CHAPEL HILL, N.C. — Imagine you're home under constant threat from another country.

The specter of war looming large. That is the case for people in the Ukraine and people right here in North Carolina are feeling the danger.

What You Need To Know

  • Russia has moved tens of thousands of troops in preparation for a possible invasion next year

  • Local expert says guerrilla war between Russian and Ukraine is possible

  • Ukraine and Russia have been in conflict since 2014

Tensions are escalating along the Ukranian border tonight. Tuesday, President Joe Biden met with Russian President Vladimir Putin and told him Moscow will face severe economic pain if it tries to attack Ukraine.

Oleh Wolowyna was 5 years old in a picture dating back to 1942. It's one of the very few pictures he has of himself as a child living in western Ukraine.

His family was forced to leave Ukraine after Wolowyna says his father was on the communist list to be shot.

“So, it was either stay and die, or flee like thousands of other people like us," Wolowyna said.

He’s lived in the U.S. ever since, but has served the country he was born in from afar.

“The purpose is to get all the facts, analyze them and publicize them," Wolowyna said.

He’s a fellow at UNC Chapel Hill where he’s studying the 1932-33 Soviet famine.

“Its a tragedy that's not well known," Wolowyna said.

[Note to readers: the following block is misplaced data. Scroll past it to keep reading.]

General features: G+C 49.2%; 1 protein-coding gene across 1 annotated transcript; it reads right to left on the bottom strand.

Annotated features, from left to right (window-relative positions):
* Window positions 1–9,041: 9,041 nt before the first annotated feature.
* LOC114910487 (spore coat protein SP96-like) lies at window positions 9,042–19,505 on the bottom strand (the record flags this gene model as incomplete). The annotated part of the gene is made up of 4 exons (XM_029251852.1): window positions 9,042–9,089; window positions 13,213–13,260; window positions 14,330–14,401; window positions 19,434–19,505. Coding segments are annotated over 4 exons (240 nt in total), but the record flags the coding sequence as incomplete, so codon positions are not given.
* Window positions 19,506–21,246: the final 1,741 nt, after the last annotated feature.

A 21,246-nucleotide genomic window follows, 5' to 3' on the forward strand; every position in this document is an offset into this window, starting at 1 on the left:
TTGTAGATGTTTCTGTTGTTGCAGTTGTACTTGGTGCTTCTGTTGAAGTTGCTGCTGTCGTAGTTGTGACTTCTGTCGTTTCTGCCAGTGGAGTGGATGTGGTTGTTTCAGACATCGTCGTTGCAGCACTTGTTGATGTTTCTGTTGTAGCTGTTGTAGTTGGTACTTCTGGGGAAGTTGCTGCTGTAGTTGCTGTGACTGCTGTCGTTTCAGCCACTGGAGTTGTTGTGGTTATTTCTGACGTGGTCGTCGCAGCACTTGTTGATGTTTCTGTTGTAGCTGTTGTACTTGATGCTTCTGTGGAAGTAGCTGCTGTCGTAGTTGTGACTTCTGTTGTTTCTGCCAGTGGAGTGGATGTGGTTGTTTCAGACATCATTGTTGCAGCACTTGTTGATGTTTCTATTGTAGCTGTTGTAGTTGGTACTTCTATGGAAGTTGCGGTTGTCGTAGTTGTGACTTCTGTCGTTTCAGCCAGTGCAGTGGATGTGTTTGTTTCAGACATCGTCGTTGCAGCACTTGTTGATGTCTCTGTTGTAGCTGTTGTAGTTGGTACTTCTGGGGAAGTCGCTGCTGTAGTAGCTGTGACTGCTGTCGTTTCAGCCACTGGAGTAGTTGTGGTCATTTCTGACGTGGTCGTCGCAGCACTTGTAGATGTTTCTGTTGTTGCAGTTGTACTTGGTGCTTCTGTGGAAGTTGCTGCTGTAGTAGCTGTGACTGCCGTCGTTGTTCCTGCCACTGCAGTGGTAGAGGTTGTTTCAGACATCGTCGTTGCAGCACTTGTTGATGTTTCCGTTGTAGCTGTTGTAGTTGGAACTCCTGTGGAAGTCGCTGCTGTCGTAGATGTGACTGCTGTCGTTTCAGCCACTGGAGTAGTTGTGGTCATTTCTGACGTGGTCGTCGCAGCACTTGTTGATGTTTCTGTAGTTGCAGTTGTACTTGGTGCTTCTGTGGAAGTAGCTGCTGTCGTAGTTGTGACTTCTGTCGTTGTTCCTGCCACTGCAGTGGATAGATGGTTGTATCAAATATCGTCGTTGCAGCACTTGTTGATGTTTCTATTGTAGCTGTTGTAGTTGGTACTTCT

Today, though, he's taking a small break from his research to explain a more pressing matter.

"Our main concern now is Mr. Putin going to invade Ukraine again," Wolowyna said.

Wolowyna says Putin is against the entire democratic system in western Europe.

"He wants to make sure Ukraine doesn't become a successful democracy because it will threaten his power in Russia," Wolowyna said.

In 2014, Russia annexed Ukraine’s Crimean Peninsula after then Ukrainian President Piktor Yanukovych rejected to join the European Union, instead becoming more friendly with Moscow.

“There has been a war going on for seven years, people die every year," Wolowyna said.

Wolowyna is worried many more people will die if Russia decides to invade Ukraine.

"The army in Ukraine is in much better shape than in 2014, but it's still not a match against such a massive invasion, probably thousands will die, and it will end up in a guerrilla war," Wolowyna said.​​

Wolowna says he believes Putin will get away with invading Ukraine if the United States and other European countries don't step up with more strict sanctions against Russia.​